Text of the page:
Thursday, December 21, 2017

Memoir Review: Where the Past Begins

During my unofficial Nonfiction November, I listened to the audiobook of Amy Tan's new memoir, Where the Past Begins: A Writer's Memoir. I've only read one novel by Tan, her very first one, The Joy Luck Club, but I enjoyed it very much.

I was drawn to her memoir more because of her personal life, which I know more about than her writing. Tan has Lyme disease (as do my son and I), and she went undiagnosed for years (which is unfortunately not uncommon). By then the infections had caused permanent neurological damage. Although she is doing much better with years of treatment, she has been left with seizures and other problems and a lifetime of treatment. In a world filled with horrible stories about the effects of Lyme disease and other tick infections (singer Avril Lavigne and author Rebecca Wells are two other celebrities who have spoken up about their experiences), Tan's is one of the worst. So, I went into this memoir with a different perspective than most, though the book was focused mainly on her writing life, her family's history, and her own life.

In the Introduction, Tan explains the conception of this unusual memoir. Her editor suggested she turn their e-mails back and forth during the writing of her last novel into a book. Around that time, she was combing through boxes of papers left by her parents: old photos, family documents, and some of Tan's early writing and drawings. From that kernel of an idea and those memory joggers came this memoir, which includes a wide range of Tan's writing, including stories of her childhood, bits of fiction she wrote years ago, some of those e-mails between her and her editor, fascinating stories of her family's history that rival the stories in her novels, and even excerpts from her journals over the years. Here's how she describes the journal bits:
"Since this is an unintended memoir, I thought it would be appropriate to include writings from my journals. I gleaned entries that reflect the spontaneity and seeming randomness of ideas that characterize how I think. They are also in keeping with the nature of the other pieces in this book. I call the longer, anecdotal entries from my journals "interludes." I call the shorter entries "quirks." They are quirky thoughts from the top of the head, or quirky things I have seen or heard, or quirky remnants of dreams. For writers, quirks are amulets to wonder over, and some of them have enough strangeness in them to become stories."

I included that excerpt because it gives you a feel for the "seeming randomness" (as she says) of the book, which jumps around a bit but is always interesting. I enjoyed listening to the audio book, read by Tan herself, and hearing her stories directly from her, though I sometimes lost the thread for a moment or two, so seeing those interludes and quirks on the page might have helped me to keep things straight. As someone who only writes nonfiction and is in awe of novelists, her musings and "quirks" only gave me more reverence for fiction writers. She doesn't say much at all about her experiences with Lyme - in fact, she never mentions it by name - but she does make oblique references to the cognitive dysfunction she suffered and its lingering effects. Mostly, this is a book about writing, a fascinating peek into the mind of a much-acclaimed novelist, that will appeal to writers, readers, and certainly to fans of Tan's novels.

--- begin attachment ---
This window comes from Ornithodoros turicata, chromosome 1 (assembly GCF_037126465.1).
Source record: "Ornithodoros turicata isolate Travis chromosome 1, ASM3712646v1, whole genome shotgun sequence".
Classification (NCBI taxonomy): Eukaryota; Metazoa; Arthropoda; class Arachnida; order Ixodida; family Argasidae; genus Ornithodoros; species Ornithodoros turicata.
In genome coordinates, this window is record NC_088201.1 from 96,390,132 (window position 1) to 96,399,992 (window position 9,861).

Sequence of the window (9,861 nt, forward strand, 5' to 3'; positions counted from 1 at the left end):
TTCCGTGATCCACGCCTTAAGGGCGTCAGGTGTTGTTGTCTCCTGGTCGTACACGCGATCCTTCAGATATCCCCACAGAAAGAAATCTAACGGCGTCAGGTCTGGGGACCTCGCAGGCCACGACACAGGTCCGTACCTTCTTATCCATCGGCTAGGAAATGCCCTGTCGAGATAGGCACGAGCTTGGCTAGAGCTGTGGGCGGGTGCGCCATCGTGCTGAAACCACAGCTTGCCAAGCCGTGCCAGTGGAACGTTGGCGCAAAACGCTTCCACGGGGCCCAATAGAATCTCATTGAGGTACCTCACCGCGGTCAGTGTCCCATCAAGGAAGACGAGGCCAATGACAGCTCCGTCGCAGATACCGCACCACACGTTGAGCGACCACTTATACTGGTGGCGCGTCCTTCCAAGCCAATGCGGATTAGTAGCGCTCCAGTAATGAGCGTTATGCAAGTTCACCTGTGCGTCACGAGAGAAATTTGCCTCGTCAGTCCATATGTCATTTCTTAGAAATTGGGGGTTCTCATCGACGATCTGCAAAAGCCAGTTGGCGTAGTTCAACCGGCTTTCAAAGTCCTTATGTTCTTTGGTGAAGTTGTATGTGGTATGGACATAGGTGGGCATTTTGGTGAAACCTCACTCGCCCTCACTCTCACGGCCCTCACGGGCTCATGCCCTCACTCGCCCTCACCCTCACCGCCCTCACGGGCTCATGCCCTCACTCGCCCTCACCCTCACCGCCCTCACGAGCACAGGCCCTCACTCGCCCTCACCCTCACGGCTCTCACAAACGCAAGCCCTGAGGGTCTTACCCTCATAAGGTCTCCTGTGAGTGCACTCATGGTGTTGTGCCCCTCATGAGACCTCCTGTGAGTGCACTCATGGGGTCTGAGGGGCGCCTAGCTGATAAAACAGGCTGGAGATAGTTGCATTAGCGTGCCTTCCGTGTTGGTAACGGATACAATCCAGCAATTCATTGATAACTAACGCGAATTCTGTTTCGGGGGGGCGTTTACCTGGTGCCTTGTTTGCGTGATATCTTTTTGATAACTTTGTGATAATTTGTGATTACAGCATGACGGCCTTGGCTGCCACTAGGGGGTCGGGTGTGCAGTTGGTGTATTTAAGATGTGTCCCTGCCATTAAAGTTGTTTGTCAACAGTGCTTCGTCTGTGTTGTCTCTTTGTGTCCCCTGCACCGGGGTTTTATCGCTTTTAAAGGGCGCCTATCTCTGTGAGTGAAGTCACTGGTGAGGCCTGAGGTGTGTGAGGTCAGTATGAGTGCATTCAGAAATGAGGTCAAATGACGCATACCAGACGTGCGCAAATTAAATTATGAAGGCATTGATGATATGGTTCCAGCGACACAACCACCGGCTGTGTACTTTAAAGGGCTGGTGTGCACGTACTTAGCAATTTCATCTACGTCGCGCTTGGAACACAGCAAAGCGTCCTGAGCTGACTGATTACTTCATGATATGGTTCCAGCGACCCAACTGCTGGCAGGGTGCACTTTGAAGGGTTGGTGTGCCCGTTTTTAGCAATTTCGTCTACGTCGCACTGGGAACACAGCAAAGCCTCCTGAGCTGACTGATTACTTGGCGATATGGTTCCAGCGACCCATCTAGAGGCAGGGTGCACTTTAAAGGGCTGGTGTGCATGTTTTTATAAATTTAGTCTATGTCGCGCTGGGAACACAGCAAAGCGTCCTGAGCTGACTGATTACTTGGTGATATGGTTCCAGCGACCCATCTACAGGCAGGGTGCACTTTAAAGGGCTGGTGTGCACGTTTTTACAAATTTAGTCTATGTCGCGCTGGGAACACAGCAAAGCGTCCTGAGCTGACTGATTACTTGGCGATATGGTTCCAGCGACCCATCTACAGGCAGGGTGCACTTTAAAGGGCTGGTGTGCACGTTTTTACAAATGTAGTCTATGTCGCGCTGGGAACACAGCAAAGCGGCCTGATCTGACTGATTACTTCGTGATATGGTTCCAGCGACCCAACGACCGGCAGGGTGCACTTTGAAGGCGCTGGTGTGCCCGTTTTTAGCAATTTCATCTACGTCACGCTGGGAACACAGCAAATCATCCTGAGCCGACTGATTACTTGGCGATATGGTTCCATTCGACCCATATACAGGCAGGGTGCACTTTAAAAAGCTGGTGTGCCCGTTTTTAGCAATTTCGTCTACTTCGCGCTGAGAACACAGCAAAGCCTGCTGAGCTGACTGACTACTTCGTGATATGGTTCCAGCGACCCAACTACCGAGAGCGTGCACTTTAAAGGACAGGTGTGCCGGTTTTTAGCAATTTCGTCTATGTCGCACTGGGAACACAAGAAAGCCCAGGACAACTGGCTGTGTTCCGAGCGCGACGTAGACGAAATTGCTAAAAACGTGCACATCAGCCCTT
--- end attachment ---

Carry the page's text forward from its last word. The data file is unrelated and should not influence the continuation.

368 pages, Ecco


To read more about Tan's harrowing experiences with Lyme disease, why she went undiagnosed for 4 years, and her lingering effects, this article (written by her) on her website is excellent. You might think hers is an extraordinary story, but it is quite typical for Lyme disease that goes undiagnosed (as most cases do because there are no accurate tests for it).

Disclosure: I received this book from the publisher in return for an honest review. My review is my own opinion and is not influenced by my relationship with the publisher or author.

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Click this link to hear a sample of the audiobook, read by the author.

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  1. I am seeing a lot of good reviews of this book. I had no idea she has lyme disease.

    1. Oh, yeah - she's been through terrible times the past 10 years because of Lyme. Completely lost the ability to write or think clearly for a while. Luckily, she finally got a correct diagnosis and has regained some of what she lost, but there was permanent damage. Very sad story but not at all unusual.

      The memoir, though, is all about writing and her history and was fascinating.